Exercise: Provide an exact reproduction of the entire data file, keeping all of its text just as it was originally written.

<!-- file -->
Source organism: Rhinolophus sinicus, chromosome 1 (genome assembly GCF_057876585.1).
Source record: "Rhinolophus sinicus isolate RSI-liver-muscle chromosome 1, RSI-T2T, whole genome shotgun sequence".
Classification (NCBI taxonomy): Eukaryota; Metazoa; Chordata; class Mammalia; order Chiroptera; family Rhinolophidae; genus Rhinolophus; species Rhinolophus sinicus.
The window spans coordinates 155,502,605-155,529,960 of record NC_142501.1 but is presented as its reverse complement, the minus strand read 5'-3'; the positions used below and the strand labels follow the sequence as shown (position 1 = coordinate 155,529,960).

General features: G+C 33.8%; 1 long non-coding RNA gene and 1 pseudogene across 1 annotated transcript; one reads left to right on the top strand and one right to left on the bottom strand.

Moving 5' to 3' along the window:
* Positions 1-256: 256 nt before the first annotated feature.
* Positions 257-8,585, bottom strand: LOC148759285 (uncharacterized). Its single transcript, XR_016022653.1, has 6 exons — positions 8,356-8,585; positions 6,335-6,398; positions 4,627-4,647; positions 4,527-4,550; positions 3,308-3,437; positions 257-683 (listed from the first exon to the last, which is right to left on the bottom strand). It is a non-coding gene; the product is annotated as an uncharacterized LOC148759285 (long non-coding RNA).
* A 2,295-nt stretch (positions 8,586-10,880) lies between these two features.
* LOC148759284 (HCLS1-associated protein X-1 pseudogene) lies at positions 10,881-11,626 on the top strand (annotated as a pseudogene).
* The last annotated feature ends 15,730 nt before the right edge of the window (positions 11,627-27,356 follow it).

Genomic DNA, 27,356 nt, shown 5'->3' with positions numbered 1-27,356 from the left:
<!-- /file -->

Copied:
Source organism: Rhinolophus sinicus, chromosome 1 (genome assembly GCF_057876585.1).
Source record: "Rhinolophus sinicus isolate RSI-liver-muscle chromosome 1, RSI-T2T, whole genome shotgun sequence".
Classification (NCBI taxonomy): Eukaryota; Metazoa; Chordata; class Mammalia; order Chiroptera; family Rhinolophidae; genus Rhinolophus; species Rhinolophus sinicus.
The window spans coordinates 155,502,605-155,529,960 of record NC_142501.1 but is presented as its reverse complement, the minus strand read 5'-3'; the positions used below and the strand labels follow the sequence as shown (position 1 = coordinate 155,529,960).

General features: G+C 33.8%; 1 long non-coding RNA gene and 1 pseudogene across 1 annotated transcript; one reads left to right on the top strand and one right to left on the bottom strand.

Moving 5' to 3' along the window:
* Positions 1-256: 256 nt before the first annotated feature.
* Positions 257-8,585, bottom strand: LOC148759285 (uncharacterized). Its single transcript, XR_016022653.1, has 6 exons — positions 8,356-8,585; positions 6,335-6,398; positions 4,627-4,647; positions 4,527-4,550; positions 3,308-3,437; positions 257-683 (listed from the first exon to the last, which is right to left on the bottom strand). It is a non-coding gene; the product is annotated as an uncharacterized LOC148759285 (long non-coding RNA).
* A 2,295-nt stretch (positions 8,586-10,880) lies between these two features.
* LOC148759284 (HCLS1-associated protein X-1 pseudogene) lies at positions 10,881-11,626 on the top strand (annotated as a pseudogene).
* The last annotated feature ends 15,730 nt before the right edge of the window (positions 11,627-27,356 follow it).

Genomic DNA, 27,356 nt, shown 5'->3' with positions numbered 1-27,356 from the left: